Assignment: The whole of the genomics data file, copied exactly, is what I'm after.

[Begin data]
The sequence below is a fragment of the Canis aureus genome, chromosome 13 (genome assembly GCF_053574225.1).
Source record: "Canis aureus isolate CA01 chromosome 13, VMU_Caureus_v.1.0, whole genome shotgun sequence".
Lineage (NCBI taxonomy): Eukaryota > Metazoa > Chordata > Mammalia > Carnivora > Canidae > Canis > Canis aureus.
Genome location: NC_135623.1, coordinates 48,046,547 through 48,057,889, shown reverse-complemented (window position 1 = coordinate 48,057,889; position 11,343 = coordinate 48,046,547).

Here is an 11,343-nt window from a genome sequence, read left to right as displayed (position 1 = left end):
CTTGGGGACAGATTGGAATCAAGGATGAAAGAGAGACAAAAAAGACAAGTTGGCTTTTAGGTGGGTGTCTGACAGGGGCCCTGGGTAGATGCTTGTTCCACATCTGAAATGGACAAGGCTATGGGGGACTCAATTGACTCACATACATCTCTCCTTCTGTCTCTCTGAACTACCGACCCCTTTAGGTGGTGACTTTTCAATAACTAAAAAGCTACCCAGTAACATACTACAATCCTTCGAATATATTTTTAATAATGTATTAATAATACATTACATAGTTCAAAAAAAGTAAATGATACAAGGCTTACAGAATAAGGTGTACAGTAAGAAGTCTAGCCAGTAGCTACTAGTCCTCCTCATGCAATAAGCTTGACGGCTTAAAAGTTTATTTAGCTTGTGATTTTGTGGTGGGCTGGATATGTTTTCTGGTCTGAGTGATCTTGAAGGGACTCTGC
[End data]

The sequence below is a fragment of the Canis aureus genome, chromosome 13 (genome assembly GCF_053574225.1).
Source record: "Canis aureus isolate CA01 chromosome 13, VMU_Caureus_v.1.0, whole genome shotgun sequence".
Lineage (NCBI taxonomy): Eukaryota > Metazoa > Chordata > Mammalia > Carnivora > Canidae > Canis > Canis aureus.
Genome location: NC_135623.1, coordinates 48,046,547 through 48,057,889, shown reverse-complemented (window position 1 = coordinate 48,057,889; position 11,343 = coordinate 48,046,547).

Here is an 11,343-nt window from a genome sequence, read left to right as displayed (position 1 = left end):
CTTGGGGACAGATTGGAATCAAGGATGAAAGAGAGACAAAAAAGACAAGTTGGCTTTTAGGTGGGTGTCTGACAGGGGCCCTGGGTAGATGCTTGTTCCACATCTGAAATGGACAAGGCTATGGGGGACTCAATTGACTCACATACATCTCTCCTTCTGTCTCTCTGAACTACCGACCCCTTTAGGTGGTGACTTTTCAATAACTAAAAAGCTACCCAGTAACATACTACAATCCTTCGAATATATTTTTAATAATGTATTAATAATACATTACATAGTTCAAAAAAAGTAAATGATACAAGGCTTACAGAATAAGGTGTACAGTAAGAAGTCTAGCCAGTAGCTACTAGTCCTCCTCATGCAATAAGCTTGACGGCTTAAAAGTTTATTTAGCTTGTGATTTTGTGGTGGGCTGGATATGTTTTCTGGTCTGAGTGATCTTGAAGGGACTCTGC